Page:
As I blogged yesterday, Eurostat released data on individual consumption and GDP per capita for EU28 for 2013. There are different metrics for measuring income and spending per capita and I blogged on the Actual Individual Consumption and GDP per capita indices relative to EU28 yesterday here.
Updating the database for the other metric: Nominal Expenditure per Inhabitant, Actual Individual Consumption in Euro terms, here are the results:
Over recent years, Ireland sustained significant declines in consumption spending per person living in the country. How severe were these declines? Compared to pre-crisis average (2003-2007) our consumption was down 2.8% in 2013. This is the second most severe impact of a recession on households' consumption after Greece.
As the result of this decline, our ranking has deteriorated as well. In 2008, Ireland's consumption per capita ranked third in the EU28. In 2013 and 2013 we ranked 11th. If in 2007 Ireland's households' consumption exceeded that of the EU15 average by more than 31%, in 2013 this declined to only 5%.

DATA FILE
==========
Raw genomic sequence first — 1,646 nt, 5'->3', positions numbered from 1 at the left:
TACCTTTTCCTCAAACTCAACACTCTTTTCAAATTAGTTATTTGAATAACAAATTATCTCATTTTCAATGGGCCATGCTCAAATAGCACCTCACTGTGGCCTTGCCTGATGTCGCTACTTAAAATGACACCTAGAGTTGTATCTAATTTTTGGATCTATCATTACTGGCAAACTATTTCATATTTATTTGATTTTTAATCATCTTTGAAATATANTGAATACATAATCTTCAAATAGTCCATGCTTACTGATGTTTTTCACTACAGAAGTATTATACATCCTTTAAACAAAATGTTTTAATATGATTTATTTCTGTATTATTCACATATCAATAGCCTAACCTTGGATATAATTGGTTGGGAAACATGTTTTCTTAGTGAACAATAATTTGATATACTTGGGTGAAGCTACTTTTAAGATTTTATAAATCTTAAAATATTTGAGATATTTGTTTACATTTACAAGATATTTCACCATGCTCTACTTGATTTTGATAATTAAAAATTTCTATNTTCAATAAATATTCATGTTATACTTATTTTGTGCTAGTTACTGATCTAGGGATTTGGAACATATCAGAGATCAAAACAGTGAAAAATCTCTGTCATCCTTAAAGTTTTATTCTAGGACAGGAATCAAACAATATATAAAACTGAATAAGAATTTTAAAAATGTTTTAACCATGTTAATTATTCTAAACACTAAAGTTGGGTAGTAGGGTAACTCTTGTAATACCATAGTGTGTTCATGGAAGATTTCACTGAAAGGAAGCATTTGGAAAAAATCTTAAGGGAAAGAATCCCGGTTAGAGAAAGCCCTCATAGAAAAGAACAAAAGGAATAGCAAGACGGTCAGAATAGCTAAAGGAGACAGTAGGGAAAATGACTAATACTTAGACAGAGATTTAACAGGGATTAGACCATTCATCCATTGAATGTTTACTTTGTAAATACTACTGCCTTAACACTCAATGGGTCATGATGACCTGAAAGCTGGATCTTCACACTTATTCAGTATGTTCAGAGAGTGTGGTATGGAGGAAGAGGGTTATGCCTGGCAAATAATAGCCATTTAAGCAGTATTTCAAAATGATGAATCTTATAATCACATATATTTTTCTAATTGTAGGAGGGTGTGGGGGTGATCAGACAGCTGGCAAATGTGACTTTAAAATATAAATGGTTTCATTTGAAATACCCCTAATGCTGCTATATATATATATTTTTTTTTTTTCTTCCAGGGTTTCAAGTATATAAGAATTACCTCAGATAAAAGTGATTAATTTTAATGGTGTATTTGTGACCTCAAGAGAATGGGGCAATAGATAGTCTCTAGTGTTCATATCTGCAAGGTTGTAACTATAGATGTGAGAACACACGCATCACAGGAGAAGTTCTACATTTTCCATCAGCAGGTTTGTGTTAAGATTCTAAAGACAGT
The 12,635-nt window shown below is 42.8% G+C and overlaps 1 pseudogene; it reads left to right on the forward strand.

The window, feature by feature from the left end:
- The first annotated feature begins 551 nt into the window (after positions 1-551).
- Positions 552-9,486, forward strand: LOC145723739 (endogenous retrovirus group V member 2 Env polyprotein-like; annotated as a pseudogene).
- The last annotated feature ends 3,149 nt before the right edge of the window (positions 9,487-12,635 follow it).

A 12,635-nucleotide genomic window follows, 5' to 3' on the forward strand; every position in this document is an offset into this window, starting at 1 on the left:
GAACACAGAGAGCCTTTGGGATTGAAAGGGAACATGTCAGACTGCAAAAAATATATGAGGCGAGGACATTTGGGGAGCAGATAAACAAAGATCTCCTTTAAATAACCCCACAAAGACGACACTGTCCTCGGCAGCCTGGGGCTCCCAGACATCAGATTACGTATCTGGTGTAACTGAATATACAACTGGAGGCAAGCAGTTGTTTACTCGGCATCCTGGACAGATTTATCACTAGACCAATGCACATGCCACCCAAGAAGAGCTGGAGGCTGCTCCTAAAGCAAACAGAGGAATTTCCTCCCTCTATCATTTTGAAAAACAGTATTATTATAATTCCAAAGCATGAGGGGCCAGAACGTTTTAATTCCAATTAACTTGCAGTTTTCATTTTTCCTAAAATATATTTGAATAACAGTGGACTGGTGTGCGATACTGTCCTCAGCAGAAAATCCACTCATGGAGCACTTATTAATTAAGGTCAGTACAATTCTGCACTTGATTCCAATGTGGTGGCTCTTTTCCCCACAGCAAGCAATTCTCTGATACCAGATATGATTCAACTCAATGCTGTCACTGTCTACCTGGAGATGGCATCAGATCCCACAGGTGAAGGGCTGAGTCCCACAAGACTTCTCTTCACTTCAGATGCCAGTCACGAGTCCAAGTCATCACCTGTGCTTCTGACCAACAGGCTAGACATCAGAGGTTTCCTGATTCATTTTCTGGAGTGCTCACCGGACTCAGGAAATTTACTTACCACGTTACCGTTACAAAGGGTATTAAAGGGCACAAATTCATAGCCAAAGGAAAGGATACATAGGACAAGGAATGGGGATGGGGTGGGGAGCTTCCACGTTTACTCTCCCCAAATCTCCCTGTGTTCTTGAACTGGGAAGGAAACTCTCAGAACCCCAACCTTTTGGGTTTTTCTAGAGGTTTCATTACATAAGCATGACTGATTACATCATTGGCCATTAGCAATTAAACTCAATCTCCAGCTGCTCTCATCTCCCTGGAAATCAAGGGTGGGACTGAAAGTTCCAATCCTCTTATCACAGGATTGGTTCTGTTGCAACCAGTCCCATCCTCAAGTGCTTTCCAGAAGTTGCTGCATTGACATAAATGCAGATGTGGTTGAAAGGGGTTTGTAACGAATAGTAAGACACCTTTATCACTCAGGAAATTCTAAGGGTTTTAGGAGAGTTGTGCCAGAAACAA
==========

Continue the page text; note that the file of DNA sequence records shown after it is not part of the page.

Lastly, in raw numbers terms, our consumption expenditure per inhabitant in 2013 stood at EUR21,565 - below that of any other advanced euro area economy, save the 'peripherals'.
At its peak in 2007, our consumption expenditure per inhabitant was EUR24,978. More ominously - and in line with the dynamics in Domestic Demand reflected in our National Accounts - Irish individual consumption has now declined in nominal terms in every year starting from 2008, although the rate of decline y/y dropped to 0.19% in 2013, against decline of 0.32% in 2012, 0.48% in 2011, 2.9% in 2010, 9.9% in 2009 and 0.35% in 2008.
Remember: we have booming consumer confidence, claims of improving retail sales (not much of evidence of such) and generally positive outlook on the economy… and yet, consumption (aka demand) is declining, year after year after year for six years straight... uninterrupted.